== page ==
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Frequently Asked Question!
Cannabidiol, or CBD, is a non-intoxicating component of the cannabis plant with enormous therapeutic potential. Researchers are currently studying the effects of CBD on a wide range of conditions including chronic pain, insomnia, PTSD, anxiety, epilepsy, dementia and more. Extensive preclinical research and some clinical studies have shown that CBD has strong anti-oxidant, anti-inflammatory, anticonvulsant, anti-depressant, anti-psychotic, anti-tumoral, and neuroprotective qualities.
The “endocannabinoid” system is an integral part of our neuro-immuno-endocrine network. This is the system of organ and tissue signaling in the human body that sends and receives chemical messages and is affects for many aspects of human health including mood, pain, inflammation, stress response and immune function.
Our bodies produce their own cannabinoids—endocannabinoids—primarily anandamide, and 2-AG (2-arachidonoylglycerol). A “phytocannabinoid” or plant-derived cannabinoid like CBD or THC can activate the same receptors in the body and have similar or stronger effects than our endocannabinoids. This is similar to how morphine derived from the poppy plant can reduce pain by activating the body’s endorphin receptors.
We know the very specific receptors that THC activates in the body, primarily CB1 and CB2 receptors in the brain, but are still learning all the different rectors CBD interact with- one research article estimated CBD may interact with 65 different receptors in the human body, leading scientists refer to CBD as a “promiscuous” compound.
Cannabidiol (CBD) has many health benefits, without producing the psychoactive, “euphoric” effects of THC. “Relaxing but not intoxicating” is how some of my patients have described the effect. That said, We did have one patient that felt that a low dose of CBD did make her feel high. This is why we recommend starting with very low dosages.
– CBD exhibits no effects on humans indicative of any abuse or dependence potential.
– To date, there is no evidence of recreational use of CBD or any public health-related problems associated with the use of pure CBD.
– Chronic use and high doses up to 1,500 mg/day of CBD are reportedly well tolerated in humans.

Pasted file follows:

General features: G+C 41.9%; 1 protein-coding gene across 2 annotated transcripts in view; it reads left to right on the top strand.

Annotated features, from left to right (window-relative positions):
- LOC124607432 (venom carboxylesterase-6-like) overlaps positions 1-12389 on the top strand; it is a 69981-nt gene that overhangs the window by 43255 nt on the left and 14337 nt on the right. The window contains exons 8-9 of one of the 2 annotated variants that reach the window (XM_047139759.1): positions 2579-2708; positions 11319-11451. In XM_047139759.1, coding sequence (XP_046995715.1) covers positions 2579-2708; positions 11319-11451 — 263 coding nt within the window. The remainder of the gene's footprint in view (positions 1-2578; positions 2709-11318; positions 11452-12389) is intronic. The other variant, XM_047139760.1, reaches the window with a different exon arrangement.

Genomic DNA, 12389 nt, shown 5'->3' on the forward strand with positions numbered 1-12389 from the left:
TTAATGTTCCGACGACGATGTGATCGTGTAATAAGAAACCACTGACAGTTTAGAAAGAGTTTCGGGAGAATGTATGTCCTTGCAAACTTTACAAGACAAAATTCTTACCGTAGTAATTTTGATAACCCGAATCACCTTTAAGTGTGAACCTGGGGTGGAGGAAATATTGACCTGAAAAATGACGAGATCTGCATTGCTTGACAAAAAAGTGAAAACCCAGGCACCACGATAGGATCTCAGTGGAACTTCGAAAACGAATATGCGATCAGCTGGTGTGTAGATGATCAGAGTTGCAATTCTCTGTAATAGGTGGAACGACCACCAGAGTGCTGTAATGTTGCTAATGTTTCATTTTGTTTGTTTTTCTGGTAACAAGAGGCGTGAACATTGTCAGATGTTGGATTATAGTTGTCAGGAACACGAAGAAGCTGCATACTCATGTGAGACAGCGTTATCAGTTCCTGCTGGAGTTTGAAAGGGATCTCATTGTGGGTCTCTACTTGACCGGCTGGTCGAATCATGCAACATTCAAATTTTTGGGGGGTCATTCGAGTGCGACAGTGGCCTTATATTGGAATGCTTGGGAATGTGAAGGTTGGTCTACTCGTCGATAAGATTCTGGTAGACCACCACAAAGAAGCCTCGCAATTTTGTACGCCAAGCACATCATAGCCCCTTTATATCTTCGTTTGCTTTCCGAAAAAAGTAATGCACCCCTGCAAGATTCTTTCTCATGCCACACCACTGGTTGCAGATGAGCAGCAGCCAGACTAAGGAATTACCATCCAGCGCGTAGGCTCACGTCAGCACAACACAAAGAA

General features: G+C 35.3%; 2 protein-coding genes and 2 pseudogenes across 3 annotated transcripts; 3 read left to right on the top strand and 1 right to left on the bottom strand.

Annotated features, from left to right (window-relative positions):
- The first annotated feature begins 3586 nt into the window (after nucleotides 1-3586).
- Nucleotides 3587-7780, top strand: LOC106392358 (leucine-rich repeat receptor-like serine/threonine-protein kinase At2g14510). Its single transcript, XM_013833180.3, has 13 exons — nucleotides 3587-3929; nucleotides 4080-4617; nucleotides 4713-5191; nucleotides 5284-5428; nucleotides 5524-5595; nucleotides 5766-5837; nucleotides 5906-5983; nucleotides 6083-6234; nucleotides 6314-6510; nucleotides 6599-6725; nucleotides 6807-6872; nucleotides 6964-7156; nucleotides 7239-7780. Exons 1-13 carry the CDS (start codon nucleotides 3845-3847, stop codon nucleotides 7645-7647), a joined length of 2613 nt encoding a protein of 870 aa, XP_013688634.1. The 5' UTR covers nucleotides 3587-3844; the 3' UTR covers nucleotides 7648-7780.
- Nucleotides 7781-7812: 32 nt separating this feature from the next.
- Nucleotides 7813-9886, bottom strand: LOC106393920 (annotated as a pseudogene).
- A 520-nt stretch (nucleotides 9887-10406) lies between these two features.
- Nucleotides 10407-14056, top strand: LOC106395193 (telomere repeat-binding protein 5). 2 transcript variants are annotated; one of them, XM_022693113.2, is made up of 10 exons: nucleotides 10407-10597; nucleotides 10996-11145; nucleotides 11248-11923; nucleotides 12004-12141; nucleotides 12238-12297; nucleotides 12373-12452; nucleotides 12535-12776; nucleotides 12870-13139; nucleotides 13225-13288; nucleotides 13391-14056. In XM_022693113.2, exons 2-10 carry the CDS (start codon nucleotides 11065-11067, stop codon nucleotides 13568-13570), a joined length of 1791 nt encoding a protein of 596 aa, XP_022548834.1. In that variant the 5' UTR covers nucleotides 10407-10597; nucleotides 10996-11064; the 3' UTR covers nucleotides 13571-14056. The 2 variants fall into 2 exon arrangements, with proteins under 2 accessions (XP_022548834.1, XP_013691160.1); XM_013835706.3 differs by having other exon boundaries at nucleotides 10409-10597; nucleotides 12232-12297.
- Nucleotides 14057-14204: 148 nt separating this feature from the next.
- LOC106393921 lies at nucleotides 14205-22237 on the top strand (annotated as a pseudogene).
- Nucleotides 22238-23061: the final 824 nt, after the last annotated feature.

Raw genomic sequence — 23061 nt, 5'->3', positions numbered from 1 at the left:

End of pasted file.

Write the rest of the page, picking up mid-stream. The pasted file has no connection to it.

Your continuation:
Cannabinoids (e.g., THC and CBD) are the chemical compounds secreted by cannabis flowers that can affect the human body. They work by imitating compounds our bodies naturally produce, called endocannabinoids, that affect nerve, brain and immune cell activity.
Currently, there are two known primary cannabinoid receptors: CB1 and CB2 receptors. CB1 receptors are located in the central nervous system, and in some peripheral tissues. They affect appetite, muscle control, pain, cognition, thermoregulation, and our stress response. CB2 receptors are primarily found in immune cells, and at a lower density in the central nervous system. CB2 activation is associated with immune function and immune cell proliferation, inflammation, and pain. Although these two cannabinoid receptors have been studied relatively extensively, there are more cannabinoid receptors being examined.
Although both hemp and “marijuana” are technically variants of the Cannabis sativa plant, there are significant differences between them. Hemp is considered “industrial” under current regulations, and is defined as having less than 0.3% THC
In the United Kingdom specifically, CBD is legal as long as the product is derived from EU approved strains of hemp, and it doesn’t contain over 1mg of any other controlled substance in the container or bottle.
Marijuana generally refers to Cannabis sativa plants that have a high concentration of THC, and the word stems from the recreational use of THC rich cannabis for the purpose of getting “high.” Hemp plants possess a high concentration of CBD, with only traces of THC, and hemp extracts are associated with medicinal use.